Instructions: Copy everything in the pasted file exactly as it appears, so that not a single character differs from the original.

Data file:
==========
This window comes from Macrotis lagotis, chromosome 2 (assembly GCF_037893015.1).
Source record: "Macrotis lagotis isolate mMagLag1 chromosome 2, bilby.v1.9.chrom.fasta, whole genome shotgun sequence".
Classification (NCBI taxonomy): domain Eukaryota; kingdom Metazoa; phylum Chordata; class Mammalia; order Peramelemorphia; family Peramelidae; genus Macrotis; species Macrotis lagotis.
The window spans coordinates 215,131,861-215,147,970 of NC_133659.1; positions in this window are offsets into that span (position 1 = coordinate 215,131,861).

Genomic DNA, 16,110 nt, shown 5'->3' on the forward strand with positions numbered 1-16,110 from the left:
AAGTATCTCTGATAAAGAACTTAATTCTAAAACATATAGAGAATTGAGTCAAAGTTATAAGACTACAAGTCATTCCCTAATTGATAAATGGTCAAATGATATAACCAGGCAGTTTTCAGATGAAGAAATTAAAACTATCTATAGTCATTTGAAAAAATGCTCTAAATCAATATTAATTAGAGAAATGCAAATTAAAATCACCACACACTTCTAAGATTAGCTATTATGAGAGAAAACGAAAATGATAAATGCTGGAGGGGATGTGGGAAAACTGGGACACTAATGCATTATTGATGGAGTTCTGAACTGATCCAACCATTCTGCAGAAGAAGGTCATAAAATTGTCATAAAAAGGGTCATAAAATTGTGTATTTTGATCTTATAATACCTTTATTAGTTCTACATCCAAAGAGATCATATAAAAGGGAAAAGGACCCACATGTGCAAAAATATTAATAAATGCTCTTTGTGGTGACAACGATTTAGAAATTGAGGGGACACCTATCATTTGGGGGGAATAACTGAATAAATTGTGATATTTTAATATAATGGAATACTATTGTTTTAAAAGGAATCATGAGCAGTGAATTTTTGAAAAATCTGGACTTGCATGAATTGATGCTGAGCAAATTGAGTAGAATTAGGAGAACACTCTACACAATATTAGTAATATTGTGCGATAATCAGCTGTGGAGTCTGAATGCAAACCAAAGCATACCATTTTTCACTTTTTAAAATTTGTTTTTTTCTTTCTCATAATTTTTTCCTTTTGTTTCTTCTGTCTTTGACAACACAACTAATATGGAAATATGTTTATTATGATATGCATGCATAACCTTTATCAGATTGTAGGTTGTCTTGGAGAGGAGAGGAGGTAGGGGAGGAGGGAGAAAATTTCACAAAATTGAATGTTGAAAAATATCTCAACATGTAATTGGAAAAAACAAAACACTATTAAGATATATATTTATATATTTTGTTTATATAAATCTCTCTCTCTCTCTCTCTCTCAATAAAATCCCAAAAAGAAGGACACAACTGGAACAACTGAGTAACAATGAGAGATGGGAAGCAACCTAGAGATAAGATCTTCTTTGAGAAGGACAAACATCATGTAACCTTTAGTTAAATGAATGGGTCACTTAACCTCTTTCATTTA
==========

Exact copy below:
This window comes from Macrotis lagotis, chromosome 2 (assembly GCF_037893015.1).
Source record: "Macrotis lagotis isolate mMagLag1 chromosome 2, bilby.v1.9.chrom.fasta, whole genome shotgun sequence".
Classification (NCBI taxonomy): domain Eukaryota; kingdom Metazoa; phylum Chordata; class Mammalia; order Peramelemorphia; family Peramelidae; genus Macrotis; species Macrotis lagotis.
The window spans coordinates 215,131,861-215,147,970 of NC_133659.1; positions in this window are offsets into that span (position 1 = coordinate 215,131,861).

Genomic DNA, 16,110 nt, shown 5'->3' on the forward strand with positions numbered 1-16,110 from the left:
AAGTATCTCTGATAAAGAACTTAATTCTAAAACATATAGAGAATTGAGTCAAAGTTATAAGACTACAAGTCATTCCCTAATTGATAAATGGTCAAATGATATAACCAGGCAGTTTTCAGATGAAGAAATTAAAACTATCTATAGTCATTTGAAAAAATGCTCTAAATCAATATTAATTAGAGAAATGCAAATTAAAATCACCACACACTTCTAAGATTAGCTATTATGAGAGAAAACGAAAATGATAAATGCTGGAGGGGATGTGGGAAAACTGGGACACTAATGCATTATTGATGGAGTTCTGAACTGATCCAACCATTCTGCAGAAGAAGGTCATAAAATTGTCATAAAAAGGGTCATAAAATTGTGTATTTTGATCTTATAATACCTTTATTAGTTCTACATCCAAAGAGATCATATAAAAGGGAAAAGGACCCACATGTGCAAAAATATTAATAAATGCTCTTTGTGGTGACAACGATTTAGAAATTGAGGGGACACCTATCATTTGGGGGGAATAACTGAATAAATTGTGATATTTTAATATAATGGAATACTATTGTTTTAAAAGGAATCATGAGCAGTGAATTTTTGAAAAATCTGGACTTGCATGAATTGATGCTGAGCAAATTGAGTAGAATTAGGAGAACACTCTACACAATATTAGTAATATTGTGCGATAATCAGCTGTGGAGTCTGAATGCAAACCAAAGCATACCATTTTTCACTTTTTAAAATTTGTTTTTTTCTTTCTCATAATTTTTTCCTTTTGTTTCTTCTGTCTTTGACAACACAACTAATATGGAAATATGTTTATTATGATATGCATGCATAACCTTTATCAGATTGTAGGTTGTCTTGGAGAGGAGAGGAGGTAGGGGAGGAGGGAGAAAATTTCACAAAATTGAATGTTGAAAAATATCTCAACATGTAATTGGAAAAAACAAAACACTATTAAGATATATATTTATATATTTTGTTTATATAAATCTCTCTCTCTCTCTCTCTCTCAATAAAATCCCAAAAAGAAGGACACAACTGGAACAACTGAGTAACAATGAGAGATGGGAAGCAACCTAGAGATAAGATCTTCTTTGAGAAGGACAAACATCATGTAACCTTTAGTTAAATGAATGGGTCACTTAACCTCTTTCATTTA